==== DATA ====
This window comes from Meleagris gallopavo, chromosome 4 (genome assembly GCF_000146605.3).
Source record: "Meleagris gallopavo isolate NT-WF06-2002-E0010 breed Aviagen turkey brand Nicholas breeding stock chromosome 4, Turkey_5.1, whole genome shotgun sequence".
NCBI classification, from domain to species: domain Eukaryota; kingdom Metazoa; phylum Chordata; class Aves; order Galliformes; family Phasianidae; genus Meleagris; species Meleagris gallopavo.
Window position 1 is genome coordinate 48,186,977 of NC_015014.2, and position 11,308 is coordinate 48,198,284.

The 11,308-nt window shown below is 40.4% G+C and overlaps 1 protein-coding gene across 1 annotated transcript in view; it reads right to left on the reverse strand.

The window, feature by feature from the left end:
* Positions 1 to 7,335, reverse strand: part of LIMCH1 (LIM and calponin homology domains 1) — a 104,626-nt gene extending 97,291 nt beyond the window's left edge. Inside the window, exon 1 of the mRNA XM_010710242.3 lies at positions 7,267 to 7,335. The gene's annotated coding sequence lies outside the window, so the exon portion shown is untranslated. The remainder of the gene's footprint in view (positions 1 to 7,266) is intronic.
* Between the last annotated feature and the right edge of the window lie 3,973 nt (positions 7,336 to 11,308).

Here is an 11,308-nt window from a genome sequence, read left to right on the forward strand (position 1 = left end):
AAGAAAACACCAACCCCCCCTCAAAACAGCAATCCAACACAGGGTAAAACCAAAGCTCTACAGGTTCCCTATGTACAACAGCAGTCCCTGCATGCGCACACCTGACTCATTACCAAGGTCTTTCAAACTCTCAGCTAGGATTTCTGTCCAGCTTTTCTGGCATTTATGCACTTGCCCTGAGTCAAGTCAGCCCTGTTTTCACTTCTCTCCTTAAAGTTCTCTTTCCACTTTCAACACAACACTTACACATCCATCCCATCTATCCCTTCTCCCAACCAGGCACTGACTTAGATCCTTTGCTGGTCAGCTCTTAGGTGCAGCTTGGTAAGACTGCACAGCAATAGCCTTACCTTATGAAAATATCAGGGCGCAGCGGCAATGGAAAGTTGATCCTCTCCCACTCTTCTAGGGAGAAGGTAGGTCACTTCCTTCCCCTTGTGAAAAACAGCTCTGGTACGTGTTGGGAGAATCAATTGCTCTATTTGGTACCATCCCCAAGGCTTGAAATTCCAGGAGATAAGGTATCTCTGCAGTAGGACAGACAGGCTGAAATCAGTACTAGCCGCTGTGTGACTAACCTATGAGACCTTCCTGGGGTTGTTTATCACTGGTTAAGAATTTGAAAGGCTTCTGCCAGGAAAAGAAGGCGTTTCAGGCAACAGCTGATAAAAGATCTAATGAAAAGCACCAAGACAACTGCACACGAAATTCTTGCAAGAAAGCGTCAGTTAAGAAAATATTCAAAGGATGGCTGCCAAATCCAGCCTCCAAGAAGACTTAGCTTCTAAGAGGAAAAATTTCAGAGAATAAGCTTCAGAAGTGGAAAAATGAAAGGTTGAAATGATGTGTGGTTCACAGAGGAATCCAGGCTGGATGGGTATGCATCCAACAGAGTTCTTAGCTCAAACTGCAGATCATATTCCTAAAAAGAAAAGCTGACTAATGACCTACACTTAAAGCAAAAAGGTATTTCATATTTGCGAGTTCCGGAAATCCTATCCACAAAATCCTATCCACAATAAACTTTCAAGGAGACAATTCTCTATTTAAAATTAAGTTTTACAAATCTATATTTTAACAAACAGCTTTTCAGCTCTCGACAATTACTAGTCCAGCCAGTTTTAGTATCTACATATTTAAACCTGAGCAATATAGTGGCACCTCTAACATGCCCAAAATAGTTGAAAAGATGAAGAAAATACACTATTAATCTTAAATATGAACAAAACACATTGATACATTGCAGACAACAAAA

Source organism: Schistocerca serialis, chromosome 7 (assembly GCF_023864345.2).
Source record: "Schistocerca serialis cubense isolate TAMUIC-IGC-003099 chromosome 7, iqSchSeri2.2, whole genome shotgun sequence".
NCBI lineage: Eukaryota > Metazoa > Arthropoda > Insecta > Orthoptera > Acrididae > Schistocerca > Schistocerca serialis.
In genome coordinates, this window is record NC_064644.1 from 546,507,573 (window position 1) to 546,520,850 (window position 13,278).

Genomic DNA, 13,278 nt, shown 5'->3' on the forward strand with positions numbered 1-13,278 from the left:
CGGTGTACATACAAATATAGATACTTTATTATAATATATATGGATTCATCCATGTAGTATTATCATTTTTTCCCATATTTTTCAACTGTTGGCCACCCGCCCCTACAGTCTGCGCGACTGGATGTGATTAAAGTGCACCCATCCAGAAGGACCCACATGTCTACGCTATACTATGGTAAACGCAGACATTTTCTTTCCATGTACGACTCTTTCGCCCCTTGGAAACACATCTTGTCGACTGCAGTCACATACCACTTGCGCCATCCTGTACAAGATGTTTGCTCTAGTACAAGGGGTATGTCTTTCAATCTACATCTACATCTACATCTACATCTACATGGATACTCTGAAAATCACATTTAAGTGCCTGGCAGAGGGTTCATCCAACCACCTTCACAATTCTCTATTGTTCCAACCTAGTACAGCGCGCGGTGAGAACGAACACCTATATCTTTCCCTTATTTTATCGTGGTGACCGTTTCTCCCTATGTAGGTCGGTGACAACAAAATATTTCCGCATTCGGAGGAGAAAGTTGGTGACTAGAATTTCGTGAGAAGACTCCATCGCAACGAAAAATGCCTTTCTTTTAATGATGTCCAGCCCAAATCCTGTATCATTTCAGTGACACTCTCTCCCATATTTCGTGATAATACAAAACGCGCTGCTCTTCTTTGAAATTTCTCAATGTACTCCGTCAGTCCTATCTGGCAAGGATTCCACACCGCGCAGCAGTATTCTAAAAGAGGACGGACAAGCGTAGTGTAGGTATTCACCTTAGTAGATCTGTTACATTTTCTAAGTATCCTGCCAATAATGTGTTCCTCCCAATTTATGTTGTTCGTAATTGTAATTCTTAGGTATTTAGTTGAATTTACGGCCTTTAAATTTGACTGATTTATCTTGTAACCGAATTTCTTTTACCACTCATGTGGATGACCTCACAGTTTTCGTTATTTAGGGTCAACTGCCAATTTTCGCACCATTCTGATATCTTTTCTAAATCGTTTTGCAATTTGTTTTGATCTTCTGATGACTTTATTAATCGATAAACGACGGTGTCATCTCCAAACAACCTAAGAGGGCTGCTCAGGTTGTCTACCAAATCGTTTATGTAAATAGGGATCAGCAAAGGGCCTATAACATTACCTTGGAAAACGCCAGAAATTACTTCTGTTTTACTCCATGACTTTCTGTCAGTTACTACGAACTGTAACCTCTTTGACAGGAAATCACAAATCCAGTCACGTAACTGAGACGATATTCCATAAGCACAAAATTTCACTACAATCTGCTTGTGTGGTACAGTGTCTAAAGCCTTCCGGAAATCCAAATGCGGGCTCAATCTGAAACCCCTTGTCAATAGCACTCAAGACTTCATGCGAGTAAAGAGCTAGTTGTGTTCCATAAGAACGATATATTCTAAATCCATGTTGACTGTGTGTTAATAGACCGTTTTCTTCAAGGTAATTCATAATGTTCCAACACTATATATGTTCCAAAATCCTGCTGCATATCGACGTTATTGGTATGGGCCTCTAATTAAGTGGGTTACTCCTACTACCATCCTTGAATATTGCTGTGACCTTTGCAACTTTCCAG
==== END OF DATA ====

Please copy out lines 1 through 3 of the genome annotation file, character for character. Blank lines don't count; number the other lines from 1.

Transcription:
This window comes from Meleagris gallopavo, chromosome 4 (genome assembly GCF_000146605.3).
Source record: "Meleagris gallopavo isolate NT-WF06-2002-E0010 breed Aviagen turkey brand Nicholas breeding stock chromosome 4, Turkey_5.1, whole genome shotgun sequence".
NCBI classification, from domain to species: domain Eukaryota; kingdom Metazoa; phylum Chordata; class Aves; order Galliformes; family Phasianidae; genus Meleagris; species Meleagris gallopavo.